Out of such studies eventually should grow classifications of timbers in terms of properties and uses. Thereby many species now neglected may find profitable use, relieving the pressure on preferred woods.

10. Education in forestry. progress that forestry can make in any country depends ultimately upon the understanding of men. At the top of the list in any profession stand the scientists, educators, and administrators. It is they who create and test new knowledge, who systematize knowledge and educate professional workers, and who analyze and promote sound forest policies and steer the functional agencies that carry out the work in forest and mill. Without men educated and capable of performing these functions, no nation can have a self-perpetuating forestry program. Second in importance are professional practitioners who direct the work of protecting and managing the forest, harvesting and selling its products, and directing the conversion of wood and other basic forest products into articles of commerce. Third in the line of action are the forest technicians who support the work of the professionals and supervise much of the physical work in forest and wood-processing plants. They perform also those key tasks that require special training and knowledge. Fourth are the foremen, skilled and unskilled workmen who tend nurseries, plant trees, weed and thin plantations, harvest timber, transport logs and perform tasks in sawmill, veneer mill, paper mill and other plants that convert wood to articles of trade.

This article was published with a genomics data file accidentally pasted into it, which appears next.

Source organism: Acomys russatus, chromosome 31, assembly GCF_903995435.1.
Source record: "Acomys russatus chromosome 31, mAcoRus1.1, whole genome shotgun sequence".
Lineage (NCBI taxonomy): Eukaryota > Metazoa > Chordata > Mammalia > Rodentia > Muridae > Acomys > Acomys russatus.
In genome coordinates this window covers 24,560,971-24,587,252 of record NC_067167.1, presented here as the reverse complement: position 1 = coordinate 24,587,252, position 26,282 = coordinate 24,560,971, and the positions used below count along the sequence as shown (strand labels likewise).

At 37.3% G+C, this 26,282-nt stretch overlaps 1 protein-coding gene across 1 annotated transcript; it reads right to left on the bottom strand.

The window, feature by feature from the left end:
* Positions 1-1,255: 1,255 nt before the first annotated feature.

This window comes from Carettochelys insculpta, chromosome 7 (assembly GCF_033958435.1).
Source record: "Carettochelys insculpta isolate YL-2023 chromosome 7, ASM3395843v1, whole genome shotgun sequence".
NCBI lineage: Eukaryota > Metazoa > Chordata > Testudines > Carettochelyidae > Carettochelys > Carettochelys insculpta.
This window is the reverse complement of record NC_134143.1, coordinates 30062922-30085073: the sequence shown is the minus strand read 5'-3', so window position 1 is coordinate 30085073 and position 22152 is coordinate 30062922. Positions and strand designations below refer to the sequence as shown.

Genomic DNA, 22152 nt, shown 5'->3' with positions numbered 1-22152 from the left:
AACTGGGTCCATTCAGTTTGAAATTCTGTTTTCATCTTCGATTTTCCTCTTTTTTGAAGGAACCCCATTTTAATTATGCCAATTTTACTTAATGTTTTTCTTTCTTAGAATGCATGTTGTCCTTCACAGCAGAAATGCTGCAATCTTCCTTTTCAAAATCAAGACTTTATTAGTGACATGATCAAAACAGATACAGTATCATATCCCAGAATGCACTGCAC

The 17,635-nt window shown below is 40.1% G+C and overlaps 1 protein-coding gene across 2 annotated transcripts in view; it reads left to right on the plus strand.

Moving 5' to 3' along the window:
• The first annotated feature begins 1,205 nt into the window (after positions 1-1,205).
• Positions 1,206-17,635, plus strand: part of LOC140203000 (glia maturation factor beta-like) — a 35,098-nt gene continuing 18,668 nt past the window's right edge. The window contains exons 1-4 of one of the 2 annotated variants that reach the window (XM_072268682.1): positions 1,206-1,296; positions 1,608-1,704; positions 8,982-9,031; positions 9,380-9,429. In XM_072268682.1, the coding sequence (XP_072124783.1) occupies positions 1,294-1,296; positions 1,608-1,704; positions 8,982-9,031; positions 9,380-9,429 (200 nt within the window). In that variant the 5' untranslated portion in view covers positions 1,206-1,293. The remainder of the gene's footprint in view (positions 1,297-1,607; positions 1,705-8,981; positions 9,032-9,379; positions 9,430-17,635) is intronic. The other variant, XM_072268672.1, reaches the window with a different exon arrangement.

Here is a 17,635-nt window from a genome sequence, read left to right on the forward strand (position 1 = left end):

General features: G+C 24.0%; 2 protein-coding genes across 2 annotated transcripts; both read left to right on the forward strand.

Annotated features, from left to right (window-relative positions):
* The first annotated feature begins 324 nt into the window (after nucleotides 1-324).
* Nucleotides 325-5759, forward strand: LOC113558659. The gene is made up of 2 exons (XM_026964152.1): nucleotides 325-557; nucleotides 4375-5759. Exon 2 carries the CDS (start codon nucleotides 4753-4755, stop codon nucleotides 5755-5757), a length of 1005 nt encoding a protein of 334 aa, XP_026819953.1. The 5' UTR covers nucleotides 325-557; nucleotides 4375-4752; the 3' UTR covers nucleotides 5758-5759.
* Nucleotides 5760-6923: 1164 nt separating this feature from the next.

But educating these people is only a part of the. job. Equally necessary is to develop in the minds of political leaders, administrators, industrialists, landowners. journalists and other formers of public opinion, an appreciation of the importance of forests to the nation and of the steps that must be taken to support the work of the forester. And, finally, there is the task of educating the public through the schools, news media, journals of opinion, lectures, demonstrations, films, posters, excursions and other means so that each person becomes aware of what the forest means to him. This task is a huge one and a never ending one. The careful work of decades can be destroyed within a few days if the public becomes hostile or indifferent.

Other problems